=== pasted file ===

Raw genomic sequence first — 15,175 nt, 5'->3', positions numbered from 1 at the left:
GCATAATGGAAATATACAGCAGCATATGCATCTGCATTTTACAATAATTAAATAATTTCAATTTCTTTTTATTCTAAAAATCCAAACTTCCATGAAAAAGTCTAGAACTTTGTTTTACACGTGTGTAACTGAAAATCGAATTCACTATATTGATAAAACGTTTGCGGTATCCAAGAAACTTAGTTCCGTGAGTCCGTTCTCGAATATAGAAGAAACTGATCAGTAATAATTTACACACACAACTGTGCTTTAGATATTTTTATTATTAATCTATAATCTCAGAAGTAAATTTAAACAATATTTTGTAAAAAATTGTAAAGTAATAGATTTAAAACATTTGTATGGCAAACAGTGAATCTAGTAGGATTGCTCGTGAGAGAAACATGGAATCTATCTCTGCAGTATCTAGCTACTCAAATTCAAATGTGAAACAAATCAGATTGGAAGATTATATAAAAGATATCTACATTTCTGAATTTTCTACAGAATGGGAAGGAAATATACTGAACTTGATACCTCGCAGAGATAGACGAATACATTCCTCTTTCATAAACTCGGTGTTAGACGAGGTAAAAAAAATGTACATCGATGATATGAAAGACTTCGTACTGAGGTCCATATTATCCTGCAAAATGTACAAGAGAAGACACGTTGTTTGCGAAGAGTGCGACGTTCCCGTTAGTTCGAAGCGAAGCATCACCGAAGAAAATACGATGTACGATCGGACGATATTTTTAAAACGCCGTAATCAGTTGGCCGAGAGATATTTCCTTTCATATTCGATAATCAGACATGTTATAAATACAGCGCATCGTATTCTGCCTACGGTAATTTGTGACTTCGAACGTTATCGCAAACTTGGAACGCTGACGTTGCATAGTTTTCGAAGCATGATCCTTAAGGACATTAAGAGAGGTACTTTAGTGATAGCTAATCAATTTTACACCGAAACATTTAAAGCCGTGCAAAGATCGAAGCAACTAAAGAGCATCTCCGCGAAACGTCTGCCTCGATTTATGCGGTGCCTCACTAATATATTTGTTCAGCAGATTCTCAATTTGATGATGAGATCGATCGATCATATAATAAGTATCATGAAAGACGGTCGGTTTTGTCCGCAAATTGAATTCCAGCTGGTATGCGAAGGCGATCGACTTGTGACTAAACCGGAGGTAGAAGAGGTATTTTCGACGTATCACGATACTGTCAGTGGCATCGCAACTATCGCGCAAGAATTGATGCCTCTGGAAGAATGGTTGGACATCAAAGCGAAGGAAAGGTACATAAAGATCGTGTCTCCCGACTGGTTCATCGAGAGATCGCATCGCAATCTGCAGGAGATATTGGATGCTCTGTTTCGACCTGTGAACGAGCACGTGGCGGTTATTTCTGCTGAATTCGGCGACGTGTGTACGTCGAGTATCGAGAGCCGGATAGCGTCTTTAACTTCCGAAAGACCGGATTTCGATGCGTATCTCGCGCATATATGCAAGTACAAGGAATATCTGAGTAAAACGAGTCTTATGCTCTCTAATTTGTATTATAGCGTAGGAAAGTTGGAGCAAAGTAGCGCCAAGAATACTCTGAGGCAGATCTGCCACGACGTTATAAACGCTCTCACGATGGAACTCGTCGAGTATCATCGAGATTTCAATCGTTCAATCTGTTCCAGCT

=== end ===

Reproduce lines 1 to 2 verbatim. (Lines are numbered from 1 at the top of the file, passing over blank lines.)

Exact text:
Raw genomic sequence first — 15,175 nt, 5'->3', positions numbered from 1 at the left:
GCATAATGGAAATATACAGCAGCATATGCATCTGCATTTTACAATAATTAAATAATTTCAATTTCTTTTTATTCTAAAAATCCAAACTTCCATGAAAAAGTCTAGAACTTTGTTTTACACGTGTGTAACTGAAAATCGAATTCACTATATTGATAAAACGTTTGCGGTATCCAAGAAACTTAGTTCCGTGAGTCCGTTCTCGAATATAGAAGAAACTGATCAGTAATAATTTACACACACAACTGTGCTTTAGATATTTTTATTATTAATCTATAATCTCAGAAGTAAATTTAAACAATATTTTGTAAAAAATTGTAAAGTAATAGATTTAAAACATTTGTATGGCAAACAGTGAATCTAGTAGGATTGCTCGTGAGAGAAACATGGAATCTATCTCTGCAGTATCTAGCTACTCAAATTCAAATGTGAAACAAATCAGATTGGAAGATTATATAAAAGATATCTACATTTCTGAATTTTCTACAGAATGGGAAGGAAATATACTGAACTTGATACCTCGCAGAGATAGACGAATACATTCCTCTTTCATAAACTCGGTGTTAGACGAGGTAAAAAAAATGTACATCGATGATATGAAAGACTTCGTACTGAGGTCCATATTATCCTGCAAAATGTACAAGAGAAGACACGTTGTTTGCGAAGAGTGCGACGTTCCCGTTAGTTCGAAGCGAAGCATCACCGAAGAAAATACGATGTACGATCGGACGATATTTTTAAAACGCCGTAATCAGTTGGCCGAGAGATATTTCCTTTCATATTCGATAATCAGACATGTTATAAATACAGCGCATCGTATTCTGCCTACGGTAATTTGTGACTTCGAACGTTATCGCAAACTTGGAACGCTGACGTTGCATAGTTTTCGAAGCATGATCCTTAAGGACATTAAGAGAGGTACTTTAGTGATAGCTAATCAATTTTACACCGAAACATTTAAAGCCGTGCAAAGATCGAAGCAACTAAAGAGCATCTCCGCGAAACGTCTGCCTCGATTTATGCGGTGCCTCACTAATATATTTGTTCAGCAGATTCTCAATTTGATGATGAGATCGATCGATCATATAATAAGTATCATGAAAGACGGTCGGTTTTGTCCGCAAATTGAATTCCAGCTGGTATGCGAAGGCGATCGACTTGTGACTAAACCGGAGGTAGAAGAGGTATTTTCGACGTATCACGATACTGTCAGTGGCATCGCAACTATCGCGCAAGAATTGATGCCTCTGGAAGAATGGTTGGACATCAAAGCGAAGGAAAGGTACATAAAGATCGTGTCTCCCGACTGGTTCATCGAGAGATCGCATCGCAATCTGCAGGAGATATTGGATGCTCTGTTTCGACCTGTGAACGAGCACGTGGCGGTTATTTCTGCTGAATTCGGCGACGTGTGTACGTCGAGTATCGAGAGCCGGATAGCGTCTTTAACTTCCGAAAGACCGGATTTCGATGCGTATCTCGCGCATATATGCAAGTACAAGGAATATCTGAGTAAAACGAGTCTTATGCTCTCTAATTTGTATTATAGCGTAGGAAAGTTGGAGCAAAGTAGCGCCAAGAATACTCTGAGGCAGATCTGCCACGACGTTATAAACGCTCTCACGATGGAACTCGTCGAGTATCATCGAGATTTCAATCGTTCAATCTGTTCCAGCT